Let’s go!

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Cajun food and land locked islands

Posted by keithosaunders on August 10, 2011

There’s no doubt about it, when it comes to driving, I am an animal.  I could make this trip once a month.  If i had another driver I could do this in three days, but with my kids with me, and being that I’m the only driver, I am not pushing that late into the evening.  Still, I managed a good 500 miles today, and tomorrow, if I get an early enough start, I envision doing 600. 

To me, the country appears smaller when you drive its length.  Smaller as compared to flying, that is.  Flying never feels real to me — it’s almost magical, the idea that you can traverse the country in a matter of hours.  I’m always pleasantly surprised at how many states you can cover in one day from behind the wheel.  It makes the country seem more tangeable.

The other great thing about road trips is that you’re your own boss.  (assuming the wife isn’t along for the ride)  I decide when to stop, how far to go, and where to stay at night. 

 There’s nothing as infantalizing plane travel — being told when you can stand up, eat, or go to the bathroom.  Not to mention the demeaning aspect of having to remove clothing while being cattle prodded through security.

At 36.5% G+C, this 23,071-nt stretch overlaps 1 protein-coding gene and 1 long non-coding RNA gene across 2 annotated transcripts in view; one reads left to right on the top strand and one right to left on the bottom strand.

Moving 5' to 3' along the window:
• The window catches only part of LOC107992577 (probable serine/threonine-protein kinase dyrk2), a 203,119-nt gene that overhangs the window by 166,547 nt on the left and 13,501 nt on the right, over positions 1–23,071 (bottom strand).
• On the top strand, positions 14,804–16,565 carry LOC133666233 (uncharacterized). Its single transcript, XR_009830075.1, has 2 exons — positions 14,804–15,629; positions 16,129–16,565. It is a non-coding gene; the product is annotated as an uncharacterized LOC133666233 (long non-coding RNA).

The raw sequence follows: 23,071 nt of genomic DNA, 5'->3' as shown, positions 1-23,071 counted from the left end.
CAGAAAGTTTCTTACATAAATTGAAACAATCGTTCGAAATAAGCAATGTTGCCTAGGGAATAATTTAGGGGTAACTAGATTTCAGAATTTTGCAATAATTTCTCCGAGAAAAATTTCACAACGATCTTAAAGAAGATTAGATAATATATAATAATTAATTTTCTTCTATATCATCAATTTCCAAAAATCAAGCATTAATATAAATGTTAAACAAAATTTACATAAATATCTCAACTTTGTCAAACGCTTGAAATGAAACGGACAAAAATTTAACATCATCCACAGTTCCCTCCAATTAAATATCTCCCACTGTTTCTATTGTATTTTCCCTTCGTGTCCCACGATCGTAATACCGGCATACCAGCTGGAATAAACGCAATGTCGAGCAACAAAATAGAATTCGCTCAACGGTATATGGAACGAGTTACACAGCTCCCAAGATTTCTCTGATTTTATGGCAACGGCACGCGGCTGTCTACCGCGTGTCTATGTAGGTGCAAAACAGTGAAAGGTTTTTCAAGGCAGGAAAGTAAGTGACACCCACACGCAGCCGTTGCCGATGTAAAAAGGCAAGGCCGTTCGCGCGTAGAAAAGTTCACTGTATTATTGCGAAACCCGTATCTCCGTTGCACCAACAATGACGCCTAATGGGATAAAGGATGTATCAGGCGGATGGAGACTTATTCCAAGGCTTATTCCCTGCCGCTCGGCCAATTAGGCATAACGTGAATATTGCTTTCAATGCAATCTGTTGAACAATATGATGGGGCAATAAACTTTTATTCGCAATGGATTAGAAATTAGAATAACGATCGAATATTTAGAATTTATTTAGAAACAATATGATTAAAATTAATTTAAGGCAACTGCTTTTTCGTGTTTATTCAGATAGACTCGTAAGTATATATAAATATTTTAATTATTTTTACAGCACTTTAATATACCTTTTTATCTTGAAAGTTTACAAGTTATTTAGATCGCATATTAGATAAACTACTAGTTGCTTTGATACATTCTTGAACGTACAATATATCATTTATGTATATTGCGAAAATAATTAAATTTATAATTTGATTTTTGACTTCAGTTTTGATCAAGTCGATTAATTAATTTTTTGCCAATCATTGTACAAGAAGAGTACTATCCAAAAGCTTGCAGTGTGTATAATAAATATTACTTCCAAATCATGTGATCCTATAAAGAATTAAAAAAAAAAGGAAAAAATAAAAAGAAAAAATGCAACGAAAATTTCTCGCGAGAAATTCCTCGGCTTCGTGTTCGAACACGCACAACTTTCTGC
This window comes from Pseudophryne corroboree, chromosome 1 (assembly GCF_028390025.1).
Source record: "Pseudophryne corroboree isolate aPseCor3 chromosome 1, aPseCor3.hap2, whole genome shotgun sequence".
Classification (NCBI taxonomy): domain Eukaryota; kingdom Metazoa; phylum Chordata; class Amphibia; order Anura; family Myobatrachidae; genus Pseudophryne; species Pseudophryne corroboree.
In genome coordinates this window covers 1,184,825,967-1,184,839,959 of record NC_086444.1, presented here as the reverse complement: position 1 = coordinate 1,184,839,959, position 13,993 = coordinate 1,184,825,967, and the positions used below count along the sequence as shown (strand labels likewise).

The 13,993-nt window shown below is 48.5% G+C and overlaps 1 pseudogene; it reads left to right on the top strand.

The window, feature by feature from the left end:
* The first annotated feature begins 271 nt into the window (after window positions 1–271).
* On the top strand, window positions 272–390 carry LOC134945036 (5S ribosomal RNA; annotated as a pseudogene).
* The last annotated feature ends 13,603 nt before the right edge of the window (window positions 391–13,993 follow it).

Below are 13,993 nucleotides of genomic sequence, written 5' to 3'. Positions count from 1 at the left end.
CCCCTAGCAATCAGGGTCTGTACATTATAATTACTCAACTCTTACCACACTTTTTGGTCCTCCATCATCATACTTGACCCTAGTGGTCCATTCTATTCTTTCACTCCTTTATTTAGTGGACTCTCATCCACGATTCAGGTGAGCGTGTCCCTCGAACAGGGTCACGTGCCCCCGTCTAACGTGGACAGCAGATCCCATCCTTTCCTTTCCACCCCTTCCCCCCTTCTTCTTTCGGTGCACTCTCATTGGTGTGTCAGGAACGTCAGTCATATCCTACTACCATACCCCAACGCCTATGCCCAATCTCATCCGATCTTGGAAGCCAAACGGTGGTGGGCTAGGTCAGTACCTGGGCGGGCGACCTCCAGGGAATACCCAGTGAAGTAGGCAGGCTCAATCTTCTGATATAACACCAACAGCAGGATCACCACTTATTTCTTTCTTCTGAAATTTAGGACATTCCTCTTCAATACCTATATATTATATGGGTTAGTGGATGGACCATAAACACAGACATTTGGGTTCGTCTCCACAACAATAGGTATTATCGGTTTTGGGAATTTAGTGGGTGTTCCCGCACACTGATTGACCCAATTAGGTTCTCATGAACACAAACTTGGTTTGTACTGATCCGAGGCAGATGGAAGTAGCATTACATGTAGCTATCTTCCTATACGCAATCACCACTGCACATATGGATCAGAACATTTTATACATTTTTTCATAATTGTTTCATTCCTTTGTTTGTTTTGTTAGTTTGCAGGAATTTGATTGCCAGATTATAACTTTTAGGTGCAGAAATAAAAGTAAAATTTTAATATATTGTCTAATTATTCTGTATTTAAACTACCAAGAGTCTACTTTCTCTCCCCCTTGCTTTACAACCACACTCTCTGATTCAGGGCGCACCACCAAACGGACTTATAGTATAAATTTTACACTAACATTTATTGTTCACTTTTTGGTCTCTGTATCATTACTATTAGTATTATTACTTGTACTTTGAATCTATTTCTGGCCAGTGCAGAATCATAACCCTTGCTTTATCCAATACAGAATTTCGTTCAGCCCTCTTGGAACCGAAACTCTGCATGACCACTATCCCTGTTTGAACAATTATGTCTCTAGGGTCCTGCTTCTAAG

I love seeing these old, beat towns that you would never get to see from the air.  Des Moines, Iowa  has a  beautiful old state building with a golden domed roof. 

 We stopped took a walk around downtown Des Moines.  Even though it’s fairly well maintained, it has many vacant buildings, and aside from a street with three or four nice looking bars, there isn’t much by way of commerce.  You can see from these old towns that the America of todaydoesn’t produce anything.  There are no jobs.  Places like Detroit, Syracuse, and Des Moines, once thriving cities, are now practicallyghost towns.